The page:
Me & My Aircraft: Meridian's low operating costs prove attractive for short-hop business travellers
April 1, 2009:
With relatively few Meridians flying around Europe our survey yielded only a couple of responses. Mike Drake of PJ Group, Ireland, reported being satisfied with the dispatch reliability, operating capabilities and value-for-money of his US-registered example. However, he is currently very unhappy with the available maintenance support. "Mann Aviation after 15 years say they do not want to service the aircraft any more," he told EBAN.
The best thing about the Meridian, he says, is its value for money from a to b, while the worst thing is the handling on the runway. The company in Europe with the greatest experience of Meridian operations must surely be Piper OK as, the manufacturer's dealer in the Czech Republic. It manages five Meridians in its NetFlight programme which includes both private aircraft management and fractional ownership. "Some aircraft we operate are fully owned and some are fractional, but they are all collectively operated as a single fleet," says Piper OK's Lubomir Cornak.
"So far we didn't have to cancel a single flight due to mechanical reasons. The Meridian can fly 700 km trips with four passengers, or up to 1,800 km with two," he adds. "There is nothing available on the market that comes close to Meridian in terms of cost per mile."
He cites the recently introduced Avidyne MLX-770 datalink as the most desirable upgrade, providing European operators real time weather data, including radar pictures.
"All customers would add a slightly bigger cabin on their wish list, but they collectively agree that the cost factor is higher priority than the cabin size for them," he adds. "We even have customers who have access to a business jet through their parent companies, but they still prefer to fly Meridian on shorter trips.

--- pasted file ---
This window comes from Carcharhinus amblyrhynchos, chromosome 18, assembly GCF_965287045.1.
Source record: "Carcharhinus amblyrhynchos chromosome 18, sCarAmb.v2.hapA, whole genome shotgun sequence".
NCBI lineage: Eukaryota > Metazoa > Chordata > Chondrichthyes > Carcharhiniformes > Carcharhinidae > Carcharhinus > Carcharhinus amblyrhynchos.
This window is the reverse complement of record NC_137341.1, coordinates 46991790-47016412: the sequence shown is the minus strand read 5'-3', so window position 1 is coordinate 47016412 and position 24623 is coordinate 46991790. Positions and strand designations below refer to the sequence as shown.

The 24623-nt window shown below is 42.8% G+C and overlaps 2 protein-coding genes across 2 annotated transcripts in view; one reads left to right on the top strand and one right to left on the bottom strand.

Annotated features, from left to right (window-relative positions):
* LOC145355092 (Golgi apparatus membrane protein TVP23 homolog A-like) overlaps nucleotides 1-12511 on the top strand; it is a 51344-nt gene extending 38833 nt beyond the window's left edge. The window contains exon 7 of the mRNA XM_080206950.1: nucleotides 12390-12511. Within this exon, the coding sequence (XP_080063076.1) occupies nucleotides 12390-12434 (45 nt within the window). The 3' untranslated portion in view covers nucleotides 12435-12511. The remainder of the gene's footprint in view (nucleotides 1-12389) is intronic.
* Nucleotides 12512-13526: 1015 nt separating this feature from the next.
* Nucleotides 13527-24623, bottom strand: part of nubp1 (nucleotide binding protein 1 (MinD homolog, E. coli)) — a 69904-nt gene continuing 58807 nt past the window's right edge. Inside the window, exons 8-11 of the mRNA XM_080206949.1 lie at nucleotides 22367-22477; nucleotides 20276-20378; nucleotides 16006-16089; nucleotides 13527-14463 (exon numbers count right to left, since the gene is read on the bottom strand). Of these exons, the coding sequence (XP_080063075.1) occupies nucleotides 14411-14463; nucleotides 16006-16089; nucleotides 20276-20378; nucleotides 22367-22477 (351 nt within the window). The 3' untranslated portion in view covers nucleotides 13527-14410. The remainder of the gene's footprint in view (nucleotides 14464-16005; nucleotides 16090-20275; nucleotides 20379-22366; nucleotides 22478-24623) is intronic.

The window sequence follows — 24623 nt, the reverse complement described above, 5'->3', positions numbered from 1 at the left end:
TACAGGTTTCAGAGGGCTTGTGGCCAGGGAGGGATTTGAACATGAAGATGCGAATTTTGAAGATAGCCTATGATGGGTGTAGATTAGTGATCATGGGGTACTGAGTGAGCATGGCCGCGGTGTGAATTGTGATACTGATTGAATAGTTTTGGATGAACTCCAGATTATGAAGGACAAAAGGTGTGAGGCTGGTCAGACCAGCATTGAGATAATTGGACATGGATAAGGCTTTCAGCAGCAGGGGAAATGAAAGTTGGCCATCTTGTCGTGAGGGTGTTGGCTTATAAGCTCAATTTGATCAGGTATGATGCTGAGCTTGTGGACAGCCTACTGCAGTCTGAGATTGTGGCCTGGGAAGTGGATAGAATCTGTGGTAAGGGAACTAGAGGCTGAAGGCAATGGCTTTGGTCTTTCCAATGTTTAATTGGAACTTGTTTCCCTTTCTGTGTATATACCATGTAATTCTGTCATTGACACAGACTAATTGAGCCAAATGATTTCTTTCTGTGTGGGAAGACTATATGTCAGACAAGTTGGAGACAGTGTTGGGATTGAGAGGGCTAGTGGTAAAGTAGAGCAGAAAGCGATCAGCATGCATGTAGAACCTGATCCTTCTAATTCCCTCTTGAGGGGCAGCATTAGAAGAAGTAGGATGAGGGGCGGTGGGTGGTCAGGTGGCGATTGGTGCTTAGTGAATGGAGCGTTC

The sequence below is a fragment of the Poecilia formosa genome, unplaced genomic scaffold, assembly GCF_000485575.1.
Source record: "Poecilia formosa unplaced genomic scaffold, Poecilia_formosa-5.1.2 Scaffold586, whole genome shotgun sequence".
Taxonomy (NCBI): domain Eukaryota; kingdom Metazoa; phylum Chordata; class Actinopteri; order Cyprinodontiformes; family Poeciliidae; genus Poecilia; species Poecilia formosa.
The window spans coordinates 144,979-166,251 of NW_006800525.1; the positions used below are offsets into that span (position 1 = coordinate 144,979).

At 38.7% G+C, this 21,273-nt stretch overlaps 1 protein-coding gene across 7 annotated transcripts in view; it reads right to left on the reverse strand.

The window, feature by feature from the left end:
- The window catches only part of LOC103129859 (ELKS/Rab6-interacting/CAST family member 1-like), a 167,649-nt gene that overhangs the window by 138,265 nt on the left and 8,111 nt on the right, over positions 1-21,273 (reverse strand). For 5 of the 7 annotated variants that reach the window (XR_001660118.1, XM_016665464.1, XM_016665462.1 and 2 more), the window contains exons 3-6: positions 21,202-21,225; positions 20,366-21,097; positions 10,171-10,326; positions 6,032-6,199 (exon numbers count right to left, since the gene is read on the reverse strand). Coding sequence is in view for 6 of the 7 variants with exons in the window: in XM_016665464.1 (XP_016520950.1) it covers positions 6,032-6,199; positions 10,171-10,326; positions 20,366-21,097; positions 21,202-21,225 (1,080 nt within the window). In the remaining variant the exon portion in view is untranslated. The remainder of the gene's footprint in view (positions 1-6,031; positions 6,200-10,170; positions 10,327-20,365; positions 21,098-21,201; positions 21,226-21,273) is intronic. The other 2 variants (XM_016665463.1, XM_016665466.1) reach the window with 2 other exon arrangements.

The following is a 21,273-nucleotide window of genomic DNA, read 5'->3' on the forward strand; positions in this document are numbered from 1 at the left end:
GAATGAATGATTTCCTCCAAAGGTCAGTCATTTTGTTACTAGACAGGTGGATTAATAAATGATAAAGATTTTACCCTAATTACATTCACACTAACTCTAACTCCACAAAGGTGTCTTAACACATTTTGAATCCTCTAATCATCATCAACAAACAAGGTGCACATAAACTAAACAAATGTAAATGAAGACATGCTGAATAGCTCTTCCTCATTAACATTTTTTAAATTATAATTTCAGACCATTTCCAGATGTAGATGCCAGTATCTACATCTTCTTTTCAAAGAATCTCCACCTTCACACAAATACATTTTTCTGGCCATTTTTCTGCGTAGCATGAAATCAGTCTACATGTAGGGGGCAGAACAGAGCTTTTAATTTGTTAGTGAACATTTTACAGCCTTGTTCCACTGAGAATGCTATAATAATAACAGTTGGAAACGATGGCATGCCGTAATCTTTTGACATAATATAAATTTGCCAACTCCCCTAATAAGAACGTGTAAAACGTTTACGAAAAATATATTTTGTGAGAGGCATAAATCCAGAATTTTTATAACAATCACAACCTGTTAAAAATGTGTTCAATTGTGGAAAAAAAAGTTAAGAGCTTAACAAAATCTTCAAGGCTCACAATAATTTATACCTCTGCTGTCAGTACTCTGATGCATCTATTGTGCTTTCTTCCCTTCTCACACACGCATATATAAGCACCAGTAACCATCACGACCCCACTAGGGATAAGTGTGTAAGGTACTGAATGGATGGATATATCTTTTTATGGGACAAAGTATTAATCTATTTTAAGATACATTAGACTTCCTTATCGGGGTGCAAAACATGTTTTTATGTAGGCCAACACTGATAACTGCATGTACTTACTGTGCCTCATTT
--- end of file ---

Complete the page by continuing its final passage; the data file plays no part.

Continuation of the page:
"Our goal was to provide a cost conscious alternative to traditional business aviation arrangements. Some of our customers use their Meridians as passengers, while others take advantage of piloting the aircraft themselves, with help of our accompanying professional pilot.
"We plan on expanding the programme throughout Europe, as we think a customer base exists for this "low end" business aviation everywhere," he says.
So how did the NetFlight programme come about? Cornak explains: "I believe the smaller aircraft like the Piper Meridian may gain greater popularity in the future, as they are the real cost-cutters against traditional business aircraft, while there is no significant sacrifice in performance, comfort and safety. That gain in popularity has only been delayed by a few years because of 'VLJ-fever' fueled by unrealistic promises. Now that the VLJ market is materialising and everybody sees that there is no such thing as a free lunch, customers are realising that the only low-cost turbine travel option available today is in single-engine turboprops.
"I am sure there are at least 60 Meridians operated in Europe, most of them fully or partly for business. But since they are owned by small enterprises and individuals rather than corporations they get less visibility than the TBMs and PC-12s. However, it is not uncommon to see two or three Meridians at the same airport (over recent months I have seen three Meridians at St Gallen, Biggin Hill, Vienna and Prague).